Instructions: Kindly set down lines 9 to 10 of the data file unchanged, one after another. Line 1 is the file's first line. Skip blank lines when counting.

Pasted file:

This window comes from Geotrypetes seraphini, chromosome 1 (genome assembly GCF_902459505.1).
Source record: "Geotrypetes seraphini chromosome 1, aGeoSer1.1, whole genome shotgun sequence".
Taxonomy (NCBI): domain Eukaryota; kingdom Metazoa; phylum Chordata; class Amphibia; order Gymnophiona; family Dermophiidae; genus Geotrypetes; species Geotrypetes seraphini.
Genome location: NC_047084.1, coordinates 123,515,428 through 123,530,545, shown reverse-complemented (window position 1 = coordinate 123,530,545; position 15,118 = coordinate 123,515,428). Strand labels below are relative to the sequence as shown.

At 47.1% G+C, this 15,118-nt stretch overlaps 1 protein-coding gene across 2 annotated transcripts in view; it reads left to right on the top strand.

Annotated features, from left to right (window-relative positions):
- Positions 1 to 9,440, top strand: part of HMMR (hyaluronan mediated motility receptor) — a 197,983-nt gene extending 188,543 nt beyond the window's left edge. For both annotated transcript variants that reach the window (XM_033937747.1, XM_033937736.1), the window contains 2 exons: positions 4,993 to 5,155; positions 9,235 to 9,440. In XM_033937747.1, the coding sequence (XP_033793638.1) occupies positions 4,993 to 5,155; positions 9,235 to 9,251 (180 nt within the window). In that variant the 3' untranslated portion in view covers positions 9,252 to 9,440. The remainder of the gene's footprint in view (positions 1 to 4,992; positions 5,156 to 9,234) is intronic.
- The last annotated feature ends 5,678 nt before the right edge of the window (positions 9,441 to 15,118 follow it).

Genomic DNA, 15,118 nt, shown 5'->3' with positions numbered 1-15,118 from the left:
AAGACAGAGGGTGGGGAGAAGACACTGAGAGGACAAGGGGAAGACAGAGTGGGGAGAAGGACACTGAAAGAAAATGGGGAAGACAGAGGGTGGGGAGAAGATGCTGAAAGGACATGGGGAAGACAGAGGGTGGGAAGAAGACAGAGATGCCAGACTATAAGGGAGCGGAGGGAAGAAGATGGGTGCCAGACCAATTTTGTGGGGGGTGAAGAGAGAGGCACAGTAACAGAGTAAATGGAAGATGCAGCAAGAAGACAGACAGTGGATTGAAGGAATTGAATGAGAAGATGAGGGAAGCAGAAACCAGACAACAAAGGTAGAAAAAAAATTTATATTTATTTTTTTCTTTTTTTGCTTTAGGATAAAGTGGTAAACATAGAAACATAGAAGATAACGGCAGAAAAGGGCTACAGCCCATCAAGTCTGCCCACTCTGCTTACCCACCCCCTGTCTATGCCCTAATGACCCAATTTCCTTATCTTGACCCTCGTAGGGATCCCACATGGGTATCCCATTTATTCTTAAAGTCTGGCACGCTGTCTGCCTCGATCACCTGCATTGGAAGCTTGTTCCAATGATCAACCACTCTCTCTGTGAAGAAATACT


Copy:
Genomic DNA, 15,118 nt, shown 5'->3' with positions numbered 1-15,118 from the left:
AAGACAGAGGGTGGGGAGAAGACACTGAGAGGACAAGGGGAAGACAGAGTGGGGAGAAGGACACTGAAAGAAAATGGGGAAGACAGAGGGTGGGGAGAAGATGCTGAAAGGACATGGGGAAGACAGAGGGTGGGAAGAAGACAGAGATGCCAGACTATAAGGGAGCGGAGGGAAGAAGATGGGTGCCAGACCAATTTTGTGGGGGGTGAAGAGAGAGGCACAGTAACAGAGTAAATGGAAGATGCAGCAAGAAGACAGACAGTGGATTGAAGGAATTGAATGAGAAGATGAGGGAAGCAGAAACCAGACAACAAAGGTAGAAAAAAAATTTATATTTATTTTTTTCTTTTTTTGCTTTAGGATAAAGTGGTAAACATAGAAACATAGAAGATAACGGCAGAAAAGGGCTACAGCCCATCAAGTCTGCCCACTCTGCTTACCCACCCCCTGTCTATGCCCTAATGACCCAATTTCCTTATCTTGACCCTCGTAGGGATCCCACATGGGTATCCCATTTATTCTTAAAGTCTGGCACGCTGTCTGCCTCGATCACCTGCATTGGAAGCTTGTTCCAATGATCAACCACTCTCTCTGTGAAGAAATACT